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Copper History Pt. IV

Copper & the Electrical Age


Along with the advances in metallurgical studies that occurred during the industrial revolution, bringing about an unprecedented number of new applications for copper and copper alloys, the period was also marked by major developments in electrical engineering.

The importance of the development of electrical engineering to copper cannot be understated, as evidenced by the fact that electrical applications now account for about 65% of all copper demand.

A full history of early electrical engineering and telegraphy is out of the scope of this abbreviated history of copper, but a brief summary of important developments is central to understanding the copper market of today.

The year 1600 can be seen as a starting point for modern electrical engineering. In that year, the English physician William Gilbert published De Magnete, Magneticisique Corporibus et de Magno Tellure (On the Magnet and Magnetic Bodies, and on that Magnet the Earth), a summary of his years of research on magnetism and electricity.

Following on Gilbert's research, European scientists advanced the study of electricity through the 17th century, leading to the invention of the leyden jar - generally considered as the first electrical capacitor - in 1745.

During the same period, an English scientist named Stephen Gray began systematically examining the ability of different materials to conduct electricity, and in 1729 he used brass wire in the first recorded attempt to transmit electricity.

By the early 19th century, many scientists were advancing this new understanding of magnetism and electricity in the pursuit of developing a tool for power generation. And in 1866 Michael Faraday's research into electromagnet induction culminated in the creation of the first electric generator. By attaching two wires through a sliding contact to a copper disc, and rotating the disc between poles of a horseshoe magnet, an electric current was produced that flowed through the wire.

Early Telegraphy:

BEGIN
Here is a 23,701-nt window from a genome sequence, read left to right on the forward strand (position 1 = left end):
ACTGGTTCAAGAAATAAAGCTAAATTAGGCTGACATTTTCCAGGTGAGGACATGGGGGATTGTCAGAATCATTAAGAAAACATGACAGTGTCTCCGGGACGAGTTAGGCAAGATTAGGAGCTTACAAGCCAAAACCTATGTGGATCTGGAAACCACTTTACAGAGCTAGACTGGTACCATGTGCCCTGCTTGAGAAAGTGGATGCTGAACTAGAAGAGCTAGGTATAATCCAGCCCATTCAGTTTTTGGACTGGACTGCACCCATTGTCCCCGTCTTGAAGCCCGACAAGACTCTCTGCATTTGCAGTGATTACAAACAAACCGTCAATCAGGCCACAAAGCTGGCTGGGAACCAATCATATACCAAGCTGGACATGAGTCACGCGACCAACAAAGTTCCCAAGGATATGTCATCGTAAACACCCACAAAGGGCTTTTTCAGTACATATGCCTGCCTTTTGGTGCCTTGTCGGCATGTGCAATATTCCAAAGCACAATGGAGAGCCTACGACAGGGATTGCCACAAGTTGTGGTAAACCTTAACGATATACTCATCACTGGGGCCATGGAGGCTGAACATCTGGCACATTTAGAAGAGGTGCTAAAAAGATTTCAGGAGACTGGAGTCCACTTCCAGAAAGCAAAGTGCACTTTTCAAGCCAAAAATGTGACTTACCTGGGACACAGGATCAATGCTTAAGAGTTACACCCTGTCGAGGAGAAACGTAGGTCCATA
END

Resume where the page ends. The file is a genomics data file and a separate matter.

While studies into power generation in the mid-19th century were proceeding quite rapidly, many researchers were also studying the use of electrical transmissions as a method for transmitting messages - otherwise known as telegraphy.

By 1812, electrically conductive copper wires were already being used in detonating devices in mines. But it would be another 30 years before copper wires would begin to transmit messages.

A major initial step towards early telecommunications came in 1816 when Francis Ronalds developed the first electric telegraph. In 1832, Baron Pavel (Paul) Schilling then set-up the first electro-magnetic telegraph cable line, which included a keyboard as a transmitting device. Yet it was Samuel Morse, while working at New York University in the 1830s, who developed a practical and commercially successful version of the telegraph.

Lines were first installed between Washington and Baltimore in 1844, and by 1857 telegraphic transmissions were being used to dispatch trains. Within 5 years, Western Union laid the first transcontinental telegraph line, running nearly 2000 miles from the Mississippi River to Sacramento, bringing an end to the famous Pony Express. In the UK, meanwhile, 16,000 miles of telegraph line were installed by 1866.

The telegraph dominated communications technology until 1877 and the invention of the telephone. Nevertheless, the technology continued to advance, with automated transmission first appearing in 1914, teleprinting in 1925 and the telex in 1959.